Movie Stand-In Tips – Marking Your Script

by on December 5th, 2014
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As a film stand-in, it is important to understand your role within a film set as well as how you should act while you’re working. Throughout my years working on feature films and TV sitcoms as a stand-in, extra and actor I have gathered numerous tips that will save you embarrassment; however, one of the most important tips while working as a stand-in is knowing how to properly mark up your script.

Marking up your script refers to taking your daily sides, which is a small, pocket-size, version of the daily call sheet as well as portions of the script that are being filmed that day. As you watch the primary actors rehearse a scene, it is your responsibility to ensure you take ample notes to successfully match their movements.

Tip #1 – Circle Words Where Action Occurs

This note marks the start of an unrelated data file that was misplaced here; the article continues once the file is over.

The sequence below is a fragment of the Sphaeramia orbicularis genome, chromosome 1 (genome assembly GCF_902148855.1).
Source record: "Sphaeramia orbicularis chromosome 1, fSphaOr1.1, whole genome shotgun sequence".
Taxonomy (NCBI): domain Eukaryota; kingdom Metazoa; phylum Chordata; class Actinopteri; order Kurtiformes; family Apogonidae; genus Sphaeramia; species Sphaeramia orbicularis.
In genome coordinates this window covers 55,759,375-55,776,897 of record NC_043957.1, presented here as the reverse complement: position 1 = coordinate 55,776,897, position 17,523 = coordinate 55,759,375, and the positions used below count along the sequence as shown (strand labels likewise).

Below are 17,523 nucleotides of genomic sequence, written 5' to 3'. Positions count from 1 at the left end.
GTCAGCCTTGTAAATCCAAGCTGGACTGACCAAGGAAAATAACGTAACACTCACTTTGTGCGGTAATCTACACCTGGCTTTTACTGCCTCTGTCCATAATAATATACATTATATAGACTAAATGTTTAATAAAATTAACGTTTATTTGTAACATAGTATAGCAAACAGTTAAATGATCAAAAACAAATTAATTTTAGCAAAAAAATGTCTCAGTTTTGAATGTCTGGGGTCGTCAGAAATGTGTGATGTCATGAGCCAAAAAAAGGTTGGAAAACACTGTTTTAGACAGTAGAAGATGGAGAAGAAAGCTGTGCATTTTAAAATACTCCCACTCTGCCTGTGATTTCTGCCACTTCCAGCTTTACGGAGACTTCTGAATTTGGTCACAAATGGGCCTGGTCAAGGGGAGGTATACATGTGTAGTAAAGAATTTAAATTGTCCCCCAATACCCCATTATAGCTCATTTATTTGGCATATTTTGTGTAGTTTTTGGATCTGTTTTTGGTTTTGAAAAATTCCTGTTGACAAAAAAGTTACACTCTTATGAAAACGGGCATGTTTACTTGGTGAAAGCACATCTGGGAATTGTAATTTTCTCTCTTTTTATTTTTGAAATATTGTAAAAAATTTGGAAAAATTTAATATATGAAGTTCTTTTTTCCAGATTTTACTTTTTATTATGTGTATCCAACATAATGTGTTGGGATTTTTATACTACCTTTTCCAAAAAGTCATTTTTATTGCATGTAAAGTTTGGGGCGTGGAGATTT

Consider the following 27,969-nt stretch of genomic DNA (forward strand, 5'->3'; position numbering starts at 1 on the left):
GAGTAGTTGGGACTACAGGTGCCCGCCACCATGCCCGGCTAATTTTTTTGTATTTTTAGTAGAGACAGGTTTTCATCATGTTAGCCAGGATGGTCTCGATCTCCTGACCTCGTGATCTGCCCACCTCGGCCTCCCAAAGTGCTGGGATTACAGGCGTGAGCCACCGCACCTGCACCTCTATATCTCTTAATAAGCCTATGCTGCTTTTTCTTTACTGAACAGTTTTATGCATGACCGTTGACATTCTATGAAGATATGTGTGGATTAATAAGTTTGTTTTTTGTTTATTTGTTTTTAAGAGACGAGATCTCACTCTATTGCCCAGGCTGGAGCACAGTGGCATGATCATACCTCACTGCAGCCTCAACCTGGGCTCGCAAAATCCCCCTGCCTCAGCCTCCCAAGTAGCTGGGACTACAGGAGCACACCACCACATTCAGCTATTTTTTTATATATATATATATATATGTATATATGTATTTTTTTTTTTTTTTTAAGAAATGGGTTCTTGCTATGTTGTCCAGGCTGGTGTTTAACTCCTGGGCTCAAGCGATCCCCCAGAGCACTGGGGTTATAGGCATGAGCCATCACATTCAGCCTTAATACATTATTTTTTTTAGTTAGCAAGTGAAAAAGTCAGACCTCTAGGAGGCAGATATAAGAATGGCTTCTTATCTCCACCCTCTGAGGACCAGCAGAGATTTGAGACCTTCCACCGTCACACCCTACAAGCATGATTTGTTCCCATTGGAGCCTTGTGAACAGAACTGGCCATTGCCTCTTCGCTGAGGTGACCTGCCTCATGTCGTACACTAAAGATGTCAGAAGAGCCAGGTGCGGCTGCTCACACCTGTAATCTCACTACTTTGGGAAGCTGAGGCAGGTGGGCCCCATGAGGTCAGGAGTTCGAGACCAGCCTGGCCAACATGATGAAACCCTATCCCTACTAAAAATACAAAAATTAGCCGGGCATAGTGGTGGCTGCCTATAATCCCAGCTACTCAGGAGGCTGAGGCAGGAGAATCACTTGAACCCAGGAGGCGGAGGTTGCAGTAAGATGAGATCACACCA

As the primary actors rehearse the scene, follow with your daily sides and circle a word or words where the actor you’re standing-in for moves. This allows you quick reference while standing-in to when you should move. Sometimes, you will be asked to actually perform the scene, and mimic the actors movements as you speak so the camera operator knows when to move the camera.

Tip #2 – Describe the Movement

Once you have circled a word, write a quick phrase to describe the motion of the lead actor. For example, “Stood and walked 3-feet to his left,” or “Moved around the bed counter-clock wise,” or “turned his head toward the window.” The goal when marking up your script is to make quick notes so you have a full reference of the actor’s movement.

Tip #3 – Additional Notes

While reviewing my daily sides from numerous films and TV shows I was a stand-in on, I almost always have additional notes describing the direction of a scene. Sometimes these notes included the emotion of my character, how his body stood (his posture), where his eye line is directed and other information. Adding this information may seem arbitrary, but it has allowed me to accurately depict a scene, which always places you in good-graces with the director.


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